A stunning, enrapturing film, a crowning work by one of the American cinema’s most essential artists.
As I’m writing this review of “The Skeleton Twins,” I have Starship’s sparkly, glossy pop tune “Nothing’s Gonna Stop Us Now” stuck in my head. It’s probably stuck in yours now, too, and for that, I sincerely apologize.
Originally the theme to the 1987 romantic comedy “Mannequin,” this relentlessly optimistic No. 1 hit makes a crucial appearance in a very different way in “The Skeleton Twins.” But before you cringe at the very prospect of hearing it again, just hear me out. Director and co-writer Craig Johnson uses the song so surprisingly and beautifully, you actually won’t mind. Actually, you'll have an enormous smile on your face.
It’s one of many examples of how Johnson and co-writer Mark Heyman take clichéd notions, upend them, breathe fresh life into them and make them feel excitingly new. That Starship song comes in the form of a spirited lip-sync between Bill Hader and Kristen Wiig, who co-star as estranged twins fumbling to reconnect. They also get high together–a classic shorthand for breaking the ice and bonding in films–and they dress up in drag for Halloween.
We’ve seen countless uses of these devices and too often they seem wacky, forced and flat. In “The Skeleton Twins,” an off-kilter sense of humor, as well as a pervasive feeling of loneliness and regret, provides a more complex and far more human vibe.
Wiig and Hader co-star as Maggie and Milo, twins who live across the country from each other and haven’t spoken in a decade. She stayed in their hometown of Nyack, N.Y., got married and became a dental hygienist; he moved to Los Angeles with dreams of becoming an actor but instead works as a waiter. Their father committed suicide when they were 14. Their mother (Joanna Gleason in a brief but amusingly zany appearance) is a selfish self-help guru.
But despite the time and distance that have divided them, they’re still eerily in sync, and on the brink of self-destruction. The only thing that stops Maggie from swallowing a handful of pills at the film’s start is the phone call from a hospital informing her that Milo has just tried to kill himself.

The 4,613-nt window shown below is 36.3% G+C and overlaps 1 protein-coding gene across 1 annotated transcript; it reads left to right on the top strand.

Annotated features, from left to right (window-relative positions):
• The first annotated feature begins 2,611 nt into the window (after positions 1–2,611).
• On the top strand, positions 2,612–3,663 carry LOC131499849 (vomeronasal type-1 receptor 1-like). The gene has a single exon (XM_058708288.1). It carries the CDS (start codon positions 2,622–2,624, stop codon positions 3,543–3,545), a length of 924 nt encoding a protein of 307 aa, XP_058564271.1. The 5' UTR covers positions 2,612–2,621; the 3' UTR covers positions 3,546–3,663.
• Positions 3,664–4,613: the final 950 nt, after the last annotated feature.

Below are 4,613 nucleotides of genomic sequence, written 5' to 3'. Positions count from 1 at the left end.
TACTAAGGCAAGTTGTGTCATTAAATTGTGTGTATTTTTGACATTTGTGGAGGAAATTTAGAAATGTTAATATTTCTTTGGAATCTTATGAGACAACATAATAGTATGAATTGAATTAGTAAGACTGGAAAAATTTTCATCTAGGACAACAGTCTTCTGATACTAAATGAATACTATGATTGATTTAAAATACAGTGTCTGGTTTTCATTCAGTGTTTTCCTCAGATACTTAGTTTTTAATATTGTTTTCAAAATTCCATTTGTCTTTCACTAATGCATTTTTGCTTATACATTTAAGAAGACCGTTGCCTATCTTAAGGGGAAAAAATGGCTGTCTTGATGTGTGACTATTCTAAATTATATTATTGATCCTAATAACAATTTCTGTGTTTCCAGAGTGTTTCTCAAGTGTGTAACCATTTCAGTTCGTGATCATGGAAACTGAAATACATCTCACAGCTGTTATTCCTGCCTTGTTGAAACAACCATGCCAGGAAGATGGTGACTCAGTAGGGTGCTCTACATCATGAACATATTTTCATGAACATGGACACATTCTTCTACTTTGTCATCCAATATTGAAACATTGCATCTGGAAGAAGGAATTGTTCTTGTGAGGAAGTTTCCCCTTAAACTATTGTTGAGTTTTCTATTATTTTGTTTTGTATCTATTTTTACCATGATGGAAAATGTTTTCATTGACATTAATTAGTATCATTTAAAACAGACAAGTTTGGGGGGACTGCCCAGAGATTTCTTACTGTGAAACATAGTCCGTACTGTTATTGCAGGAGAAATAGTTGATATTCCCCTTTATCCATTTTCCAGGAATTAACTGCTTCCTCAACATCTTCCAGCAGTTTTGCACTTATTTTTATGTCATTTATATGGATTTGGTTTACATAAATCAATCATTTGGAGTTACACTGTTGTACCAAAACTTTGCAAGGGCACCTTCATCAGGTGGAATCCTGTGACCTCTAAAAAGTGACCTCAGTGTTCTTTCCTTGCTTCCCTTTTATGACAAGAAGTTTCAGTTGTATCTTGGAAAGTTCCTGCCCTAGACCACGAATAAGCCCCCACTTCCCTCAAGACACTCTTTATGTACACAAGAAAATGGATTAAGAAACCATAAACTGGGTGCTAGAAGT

She flies to L.A. and offers to bring him home with her, hoping that this will provide him with some stability. But obviously, she’s in need of some herself. “The Skeleton Twins” follows the process as Milo and Maggie learn to restore themselves by returning to each other. Again, it probably sounds very familiar–like “You Can Count on Me,” with an even more twisted sense of humor. But there are obstacles and twists on the road to recovery–and lies, and secrets, and baggage.
Maggie appears to be happily married to Lance (Luke Wilson), an overly eager and earnest nature lover who never quite gets the siblings’ jokes (which makes them even funnier). Wilson finds the tricky balance of playing an ebullient and optimistic type without overplaying it, and the filmmakers were smart to portray him as an abidingly decent dude when it would have been safer to make him a joke or a jerk.
Milo, who’s gay, can’t help but track down the man with whom he had a scandalous affair when he was much younger (Ty Burrell in a small and slightly underdeveloped role). Hader finds his own tricky balance in playing the character in an effeminate and sarcastic way without ever going over the top into flamboyance or camp.
Fundamentally, though, Wiig and Hader make this work together through their tremendous chemistry–something you’d expect, given that they were longtime “Saturday Night Live” castmates and are good friends off-camera. (I half expected an episode of "The Californians" to break out at any moment.) But this movie asks a lot of them. It asks them to navigate territory that’s both funny and dramatic, light and raw, goofy and brutally honest. And they do it spectacularly. We’ve seen Wiig handle heavier material while still playing to her comic strengths in movies like “Bridesmaids,” and she does so deftly here, as well. But Hader is just shockingly great. His performance is reminiscent of some of Robert Downey Jr.'s early work, with his ability to rattle off a wry, biting one-liner and still remain lovable, or to ooze bravado and vulnerability in a single breath.
As we enter this season of big, important awards contenders that “matter,” “The Skeleton Twins” is a small, intimate gem that might truly matter.
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